Bringing together experts in linguistics, neuroscience, psychology, medicine and computer science to understand and to model the way that language functions.

The objective is to create a generic model of the processing of language and its cerebral bases.

FEATURED PUBLICATIONS

Error-based learning and lexical competition in word production: Evidence from multilingual naming  Elin Runnqvist, Kristof Strijkers, Albert Costa

2019 PLOS/ONE

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Constraints on the lexicons of human languages have cognitive roots present in baboons (Papio papio) Emmanuel Chemla, Isabelle Dautriche, Brian Buccola, and Joël Fagot. 2019.

PNAS

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High-fidelity copying is not necessarily the key to cumulative cultural evolution: a study in monkeys and children Carmen Saldana, Joël Fagot, Simon Kirby, Kenny Smith, Nicolas Claidière. 2019.

Proceedings of the royal societty B

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Which way to the dawn of speech?: Reanalyzing half a century of debates and data in light of speech science Louis-Jean Boë, Thomas R. Sawallis, Joël Fagot, Pierre Badin, Guillaume Barbier, Guillaume Captier, Lucie Ménard, Jean-Louis Heim, Jean-Luc Schwartz. 2019.

ScienceAdvances

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A stimulus-brain coupling analysis of regular and irregular rhythms in adults with dyslexia and controls Anna Fiveash, Daniele Schön, Laure-Hélène Canette, Benjamin Morillon, Nathalie Bedoin, Barbara Tillmann. 2019.

ELSEVIER

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MASTER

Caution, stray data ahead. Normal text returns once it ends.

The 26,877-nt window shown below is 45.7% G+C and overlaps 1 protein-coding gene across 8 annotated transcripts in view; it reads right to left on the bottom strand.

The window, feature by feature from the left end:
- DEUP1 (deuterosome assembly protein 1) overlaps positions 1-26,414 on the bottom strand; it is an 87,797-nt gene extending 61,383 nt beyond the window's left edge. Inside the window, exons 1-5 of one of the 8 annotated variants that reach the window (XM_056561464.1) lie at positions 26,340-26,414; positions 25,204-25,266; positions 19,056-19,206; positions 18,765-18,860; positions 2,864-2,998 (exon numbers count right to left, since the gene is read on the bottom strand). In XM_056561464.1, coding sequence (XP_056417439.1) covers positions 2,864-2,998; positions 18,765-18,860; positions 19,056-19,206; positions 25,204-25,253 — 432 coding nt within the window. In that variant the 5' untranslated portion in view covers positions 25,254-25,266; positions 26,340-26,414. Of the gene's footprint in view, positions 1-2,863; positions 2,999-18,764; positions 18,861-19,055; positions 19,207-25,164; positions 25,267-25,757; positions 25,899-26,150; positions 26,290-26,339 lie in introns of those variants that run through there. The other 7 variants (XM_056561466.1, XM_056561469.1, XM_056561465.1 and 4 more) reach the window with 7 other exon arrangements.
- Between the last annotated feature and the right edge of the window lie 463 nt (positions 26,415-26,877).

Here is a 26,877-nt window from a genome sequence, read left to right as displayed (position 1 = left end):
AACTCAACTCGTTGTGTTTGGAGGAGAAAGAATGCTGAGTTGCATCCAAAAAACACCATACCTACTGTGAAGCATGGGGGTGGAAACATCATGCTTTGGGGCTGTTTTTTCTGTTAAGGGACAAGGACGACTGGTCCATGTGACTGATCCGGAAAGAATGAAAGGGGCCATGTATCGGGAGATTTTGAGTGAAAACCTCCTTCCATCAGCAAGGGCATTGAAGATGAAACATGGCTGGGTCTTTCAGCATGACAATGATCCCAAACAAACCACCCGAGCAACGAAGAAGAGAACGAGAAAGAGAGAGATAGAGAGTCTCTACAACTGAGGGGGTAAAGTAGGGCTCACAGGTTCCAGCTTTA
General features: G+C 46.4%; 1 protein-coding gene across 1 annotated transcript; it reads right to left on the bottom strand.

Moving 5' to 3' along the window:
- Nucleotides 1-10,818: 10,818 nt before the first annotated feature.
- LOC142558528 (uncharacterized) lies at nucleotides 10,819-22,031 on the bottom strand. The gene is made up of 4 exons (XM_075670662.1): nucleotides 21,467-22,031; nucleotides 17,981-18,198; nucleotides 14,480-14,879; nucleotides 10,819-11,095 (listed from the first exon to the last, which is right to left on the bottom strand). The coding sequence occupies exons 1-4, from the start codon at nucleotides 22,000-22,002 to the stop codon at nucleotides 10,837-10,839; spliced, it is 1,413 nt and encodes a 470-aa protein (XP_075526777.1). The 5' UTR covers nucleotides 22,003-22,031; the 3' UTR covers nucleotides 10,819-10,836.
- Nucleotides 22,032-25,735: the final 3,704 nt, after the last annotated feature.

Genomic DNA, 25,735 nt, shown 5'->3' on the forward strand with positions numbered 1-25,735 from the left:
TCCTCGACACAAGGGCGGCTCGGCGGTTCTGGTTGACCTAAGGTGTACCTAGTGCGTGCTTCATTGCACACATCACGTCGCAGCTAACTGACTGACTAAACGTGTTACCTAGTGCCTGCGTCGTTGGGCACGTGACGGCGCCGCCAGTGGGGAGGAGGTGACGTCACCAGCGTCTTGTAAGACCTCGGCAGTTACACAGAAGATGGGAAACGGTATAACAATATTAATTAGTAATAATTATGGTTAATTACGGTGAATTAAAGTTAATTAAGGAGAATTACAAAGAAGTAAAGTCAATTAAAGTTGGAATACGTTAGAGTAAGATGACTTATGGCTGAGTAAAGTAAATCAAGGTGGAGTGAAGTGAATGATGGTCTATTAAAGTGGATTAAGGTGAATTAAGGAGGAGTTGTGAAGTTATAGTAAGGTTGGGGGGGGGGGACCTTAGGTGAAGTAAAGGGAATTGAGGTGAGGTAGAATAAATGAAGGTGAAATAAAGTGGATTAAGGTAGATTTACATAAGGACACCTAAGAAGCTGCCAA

The MaSCo, a new MA in Cognitive Science, provides an advanced scientific curriculum on human cognition, as well as a technological and methodological expertise in evaluation, analysis and modeling of cognitive processes.
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PhD PROGRAM

An interdisciplinary focus on language research, with interdisciplinary theory and practice trainings at basic and advanced level courses in all relevant disciplines.
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SUMMER SCHOOL

Introductory and advanced classes in four core fields of Cognitive Science: applied mathematics, statistics & networks, neuroscience & behavior, language & cognition, computer science & machine learning.
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TRAINING

Advanced trainings are offered to the ILCB members
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Cross-cutting topics

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What can be learnt on language by studying animals without language?

Language being unique to the human cognitive system, one could logically consider that it can only be studied in the only species that features one: humans. Yet, a number of ILCB/BLRI researchers use animals including rodents, pet dogs, macaques and baboons to address the question of the cognitive and cerebral bases of language.